TKO: Positioned To Capitalize
A deep dive on WWE / TKO and EDR
While mixed martial arts (MMA), and specifically the UFC, has become a global phenomenon, the sport was in a very different place 22 years ago.
At that time, Dana White ran three gyms in Las Vegas and represented a handful of fighters. One day, during a contract negotiation with UFC owner Bob Meyrowitz, it was made clear to White that the league’s days were numbered: “There is no more f-ing money; I don’t know if I have enough money to put on another event.” A reasonable response by White may have been to call it quits and to start looking for a new career; instead, he sensed an opportunity. He called Frank and Lorenzo Fertitta, his friends who were well off financially after inheriting their father’s casino business in the 1990’s. White told the Fertitta’s that he thought they should make Meyrowitz an offer: “The UFC is in trouble; I think we can buy it and I think we should.” The Fertitta’s agreed; shortly after, in 2001, they acquired the UFC for $2 million (White was named President of the company and given ~10% of the equity).
The UFC struggled for the next few years, with cumulative losses of more than $40 million by the end of 2004 - but their fortunes turned in 2005 with the first season of “The Ultimate Fighter”, a reality show that aired on Spike (at that time, a TV channel that was targeted to young men). The idea, as explained by a former producer for the show, was to introduce the combat sport to a more general audience, “to legitimize it”. The plan worked: “The Ultimate Fighter” began the process of turning the UFC from a niche combat league into a mainstream and global asset (TUF is now on its 31st season).
This is where Ariel (Ari) Emanuel, the CEO of talent representation agency Endeavor (EDR), comes into the picture: “We came up with a research department to look at TV ratings, which helped us sign people and to get shows on the air… This guy comes in and says, ‘Here’s the number [for “The Ultimate Fighter”] on Spike’, and I went, ‘Holy cow’.” Emanuel eventually signed Dana White as an Endeavor client, which ultimately led to a major development in their collective stories: in 2016, EDR (which by then included William Morris and IMG) acquired a majority stake in the UFC at a valuation of ~$4 billion. Endeavor purchased the remaining 49.9% ownership stake of the UFC from KKR and Silver Lake in April 2021, which was funded from its IPO proceeds and a separate private placement (this followed an ill-fated attempt to go public in 2019). Two years after the IPO, in April 2023, EDR announced its next big deal: the UFC would merge with the WWE into a new publicly traded company (ticker “TKO”). Endeavor will own a 51% controlling interest in TKO, with the remaining 49% held by WWE shareholders (stock-for-stock deal, expected to close in late 2023).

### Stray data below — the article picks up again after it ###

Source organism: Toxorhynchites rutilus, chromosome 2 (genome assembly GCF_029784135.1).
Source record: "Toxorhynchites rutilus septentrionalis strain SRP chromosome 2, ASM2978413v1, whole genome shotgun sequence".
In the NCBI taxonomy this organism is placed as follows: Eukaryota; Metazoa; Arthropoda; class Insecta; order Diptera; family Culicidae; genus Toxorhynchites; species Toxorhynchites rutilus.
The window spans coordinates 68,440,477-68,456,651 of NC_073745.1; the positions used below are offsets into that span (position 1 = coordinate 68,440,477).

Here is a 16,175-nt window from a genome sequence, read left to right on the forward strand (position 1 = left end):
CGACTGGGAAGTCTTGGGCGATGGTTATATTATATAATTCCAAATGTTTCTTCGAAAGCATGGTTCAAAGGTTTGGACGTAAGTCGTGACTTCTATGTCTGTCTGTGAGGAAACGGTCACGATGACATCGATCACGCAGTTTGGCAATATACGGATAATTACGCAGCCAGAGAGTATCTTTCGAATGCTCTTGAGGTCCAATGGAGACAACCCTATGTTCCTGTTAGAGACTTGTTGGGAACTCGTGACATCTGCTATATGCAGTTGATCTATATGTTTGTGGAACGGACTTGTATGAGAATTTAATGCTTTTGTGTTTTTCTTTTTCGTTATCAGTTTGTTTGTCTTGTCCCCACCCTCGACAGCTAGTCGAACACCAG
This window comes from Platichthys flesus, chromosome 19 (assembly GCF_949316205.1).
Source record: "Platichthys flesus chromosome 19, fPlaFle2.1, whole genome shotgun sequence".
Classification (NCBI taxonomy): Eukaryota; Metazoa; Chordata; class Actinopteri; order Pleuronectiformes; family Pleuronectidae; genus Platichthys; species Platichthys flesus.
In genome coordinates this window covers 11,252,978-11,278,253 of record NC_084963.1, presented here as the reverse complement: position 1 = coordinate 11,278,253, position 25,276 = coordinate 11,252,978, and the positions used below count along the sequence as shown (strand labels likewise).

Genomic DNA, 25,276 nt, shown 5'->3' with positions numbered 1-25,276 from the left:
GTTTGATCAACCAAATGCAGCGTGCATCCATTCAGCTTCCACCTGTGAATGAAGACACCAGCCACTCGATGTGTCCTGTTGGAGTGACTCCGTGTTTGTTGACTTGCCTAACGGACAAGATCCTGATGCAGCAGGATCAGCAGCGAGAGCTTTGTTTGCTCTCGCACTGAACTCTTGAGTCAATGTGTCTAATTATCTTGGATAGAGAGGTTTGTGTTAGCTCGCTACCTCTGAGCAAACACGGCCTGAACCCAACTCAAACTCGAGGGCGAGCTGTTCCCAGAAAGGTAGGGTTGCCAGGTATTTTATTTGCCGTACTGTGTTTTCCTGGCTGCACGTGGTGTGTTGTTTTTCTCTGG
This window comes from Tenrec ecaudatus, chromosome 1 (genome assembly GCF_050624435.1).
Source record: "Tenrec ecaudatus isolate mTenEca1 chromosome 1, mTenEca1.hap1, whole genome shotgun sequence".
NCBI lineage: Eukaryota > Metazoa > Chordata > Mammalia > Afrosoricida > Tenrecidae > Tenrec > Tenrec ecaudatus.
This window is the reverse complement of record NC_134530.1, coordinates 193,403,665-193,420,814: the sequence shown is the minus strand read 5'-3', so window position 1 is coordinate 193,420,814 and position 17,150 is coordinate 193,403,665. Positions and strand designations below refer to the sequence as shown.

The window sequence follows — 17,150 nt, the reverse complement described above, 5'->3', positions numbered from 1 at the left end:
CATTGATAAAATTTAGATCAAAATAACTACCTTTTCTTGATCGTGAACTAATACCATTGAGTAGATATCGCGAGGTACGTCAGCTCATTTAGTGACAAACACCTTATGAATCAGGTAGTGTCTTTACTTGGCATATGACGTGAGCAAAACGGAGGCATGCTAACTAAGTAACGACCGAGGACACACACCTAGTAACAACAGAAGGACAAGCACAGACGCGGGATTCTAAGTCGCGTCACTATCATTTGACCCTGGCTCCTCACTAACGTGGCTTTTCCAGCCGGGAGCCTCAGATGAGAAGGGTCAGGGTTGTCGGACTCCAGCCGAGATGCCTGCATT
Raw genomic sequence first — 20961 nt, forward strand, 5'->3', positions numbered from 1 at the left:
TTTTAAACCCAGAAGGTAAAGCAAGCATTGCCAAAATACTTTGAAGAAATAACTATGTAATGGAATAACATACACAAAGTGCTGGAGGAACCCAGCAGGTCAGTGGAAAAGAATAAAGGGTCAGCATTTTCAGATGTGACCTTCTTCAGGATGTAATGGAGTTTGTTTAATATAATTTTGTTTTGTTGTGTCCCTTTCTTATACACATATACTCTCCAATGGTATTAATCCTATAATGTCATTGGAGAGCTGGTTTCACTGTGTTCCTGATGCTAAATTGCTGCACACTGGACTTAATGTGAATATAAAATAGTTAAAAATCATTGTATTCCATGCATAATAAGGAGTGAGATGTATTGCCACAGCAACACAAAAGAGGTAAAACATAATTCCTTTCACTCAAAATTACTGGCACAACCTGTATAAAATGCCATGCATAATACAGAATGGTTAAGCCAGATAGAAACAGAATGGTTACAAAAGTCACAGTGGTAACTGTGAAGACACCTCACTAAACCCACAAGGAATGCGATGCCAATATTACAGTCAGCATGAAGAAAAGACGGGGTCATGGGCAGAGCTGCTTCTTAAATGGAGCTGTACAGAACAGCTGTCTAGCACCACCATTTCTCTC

In summary, TKO’s value will be solely attributable to its ownership of the UFC and the WWE. While that’s largely true for Endeavor / EDR (the vast majority of its intrinsic value), it still owns other businesses and assets that are worth a few billion dollars (more on this later). The primary question to answer - for EDR and TKO - is the long-term value of the UFC and the WWE.
The U.S. Media Landscape
In 2011, the UFC reached a seven-year media rights agreement with Fox (“The Sports Business Daily Journal reported the bidding reached an average of $100 million a year”). When that deal ran its course, the UFC found a new home: ESPN. In 2018, the companies announced a five-year deal with a reported value of ~$1.5 billion (~$300 million per year). Shortly after, in 2019, the UFC and ESPN announced that the agreement had been expanded to include exclusive distribution of pay-per-view (PPV) rights through ESPN+, alongside a two-year extension of the agreement. In total, the UFC and ESPN have a deal for ~$450 million per year (AAV) through 2025.
The WWE has domestic rights deals with two partners: Fox and NBCU (Comcast). The linear TV contracts, which run through October 2024, are for ~$205 million per year with Fox (“Friday Night Smackdown”) and for ~$265 million per year with NBCU (“Monday Night Raw” and “NXT”). In addition, the WWE has a five-year streaming deal through early 2026 for premium live events on Peacock for ~$200 million a year. (Former NBCU CEO Jeff Shell: “We’ll continue to be aggressive in looking for sports rights; not only whether we can get them for a price that we think we can get a return on, but also properties where we can drive linear and digital usage… WWE is kind of the perfect deal for us; we took a franchise that was already important to us on linear and extended it to Peacock in a way that’s been very successful.”)
To put these WWE numbers in context ($205 million + $265 million + $200 million = $670 million annually for U.S. distribution rights), we can guesstimate that the domestic rights generated ~$100 million before the mid-2014 renewals. (May 2015: “In 2014, the WWE generated about $180 million by licensing its core content, primarily Raw and SmackDown, to networks around the world within the pay ecosystem. Seven of those deals - in the US, the UK, Canada, India, Thailand, Mexico and Latin America - represent about $130 million of the $180 million.”) Clearly, the WWE has successfully negotiated much improved agreements over the past decade.
A big question for the UFC and the WWE is how the continued decline of pay-TV in the United States may impact their long-term economics. With millions of households cutting the cord each year (with no signs of slowing), are we nearing a breaking point? Will Disney, Comcast, and Fox be willing and able to cut larger checks to the leagues at the next round of negotiations?